Stourbridge band DIAMOND HEAD have long been considered one of the pioneering acts to emerge from the New Wave Of British Heavy Metal in the late 1970s and early 80s, with acts like METALLICA hailing them as inspirations to this day. Ahead of the release of the band’s seventh, self-titled album, Jack Fermor-Worrell caught up with guitarist Brian Tatler to discuss the band’s newest frontman Rasmus Bom Andersen, their attitudes towards songwriting, and how it felt to be a part of one of heavy music’s most important movements.
So, you’ve got the new album due out in about a month’s time now?
Brian: Probably a bit less than that now actually, I think April 22nd is the release date.
Am I right in thinking that it was delayed from what you’d initially planned?
Brian: Yeah – I mean initially we thought we’d do it ourselves, everything’s normally paid for by the band, we do a DIAMOND HEAD pot and we pay for the rehearsal, recording, mixing & mastering, artwork, manufacturing, everything really. We just thought we could make more money if we did everything ourselves: mail-order, selling it at gigs, putting it through a digital outlet and all that. So, that was the plan and we set a release date of March 11th, but then we got involved with this company called Dissonance Productions and they loved the album and said they’d like to do a licensing deal. So we signed the album over to them, and then of course they have to do their versions – they’ve done it on vinyl and bonus discs and all kinds of things. And so they wanted to put the album release date back to April 22nd.
What can fans of the band expect from the record?
Brian: Well I think, and this probably sounds clichéd, but I do think it’s a return to form. What I mean is, I think we seem to have found some new fire by bringing in our new singer Rasmus and doing it the way the band used to make albums, which is y’know all together in the same room and trying to write the songs together, rather than doing them on little demos or sending them back and forth by email. We thought “Let’s try and make it how we used to”. And Rasmus has just given us such a boost – his vocals are just so amazing, I think he’s a fantastic singer. And I almost didn’t fully appreciate what he was capable of until I heard all of the guide vocals while we were making the record. Because by then, he’d had time to work on the lyrics and the tunes and all that. So I suddenly thought “Wow this is going to be great”, and it’s been a real eye-opener to hear what Ras is capable of in terms of his range and his power.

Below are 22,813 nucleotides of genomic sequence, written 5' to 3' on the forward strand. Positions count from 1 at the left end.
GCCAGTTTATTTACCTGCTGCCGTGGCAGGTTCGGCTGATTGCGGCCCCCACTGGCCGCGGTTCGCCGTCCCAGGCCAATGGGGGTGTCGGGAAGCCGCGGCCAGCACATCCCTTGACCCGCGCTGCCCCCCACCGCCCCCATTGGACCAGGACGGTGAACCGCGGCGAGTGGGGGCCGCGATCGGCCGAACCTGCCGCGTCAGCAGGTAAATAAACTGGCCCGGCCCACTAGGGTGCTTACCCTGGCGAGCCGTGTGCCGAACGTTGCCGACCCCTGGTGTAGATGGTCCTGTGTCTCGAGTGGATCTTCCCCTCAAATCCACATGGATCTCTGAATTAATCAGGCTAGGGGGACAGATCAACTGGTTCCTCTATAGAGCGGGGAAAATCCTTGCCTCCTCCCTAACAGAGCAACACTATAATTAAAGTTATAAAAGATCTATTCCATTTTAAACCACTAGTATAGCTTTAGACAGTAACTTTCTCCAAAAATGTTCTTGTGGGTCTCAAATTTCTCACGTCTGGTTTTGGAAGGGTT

Would you say there’s quite a lot of difference in working with him compared to working with [ex-vocalists] Nick or Sean, for example?
Brian: Erm, yeah, I think all three have been different. We’ve had three singers since we started and all three have been very different in their approach to writing really. It’s just, I guess because he came in new in 2014, I think he’s probably got a lot of fresh ideas and he’s been able to throw things into the pot that we might not have considered in the past. So, they’re all good in their own ways y’know, and Ras has just proved to be really very strong in coming up with vocal melodies and seeing a bit of a vision for the whole thing. Lyrically and thematically, he’s tried to kind of take it as a whole and make the album sound as one really
What led you towards the decision to make the new record self-titled?
Brian: Okay, it’s quite a simple answer. We tried to think of a title and we had a list on the wall saying “Name This Album”. People would write down any suggestions they’d come up with, very often a stupid suggestion, and I think our bass player Eddie suggested Diamond Head. And so, I thought about it, and I thought actually that’d be good to call it Diamond Head. So I said to everyone else “We’ll call it Diamond Head unless someone can think of a better title”. And nobody did! You know, very often you name the album after one of the song titles, but I didn’t think anything was quite suitable, and a couple of the titles kept changing anyway as Ras was working on lyrics. So in the end I thought an eponymous title would be a good idea – it’s been done before, but it feels like a statement. Kind of a relaunch, but I just thought let’s go for it.
And obviously this is the first Diamond Head album since What’s In Your Head? came out 9 years ago – did you and the rest of the band feel any kind of extra pressure to deliver, given the time it’s taken?
Brian: A little bit – you write with the thought that people are going to expect something good, otherwise they’d be thinking “Well what have they been doing for all this time?”. But in one way, I had chance to build up a backlog of material because I’m always writing at home and saving stuff for albums. So you keep storing things away, and I’d been spending time with a good friend of mine who’s actually SLIPKNOT’s live sound engineer and co-produced our last record – he only lives about eight miles away. And he’s got a Pro Tools rig in his house, so I’d go round and we’d work on songs together. And since about 2007, I’d been building up a backlog. I think that probably helps with the quality control because it means I can afford to be a bit more picky. As I say, I gave Rasmus probably around 45 pieces of music to have a listen to, and we whittled it down to 14 in rehearsal, then 11 for the album. So we had a lot to choose from and the quality comes through a bit better I think if you’ve got plenty of choice.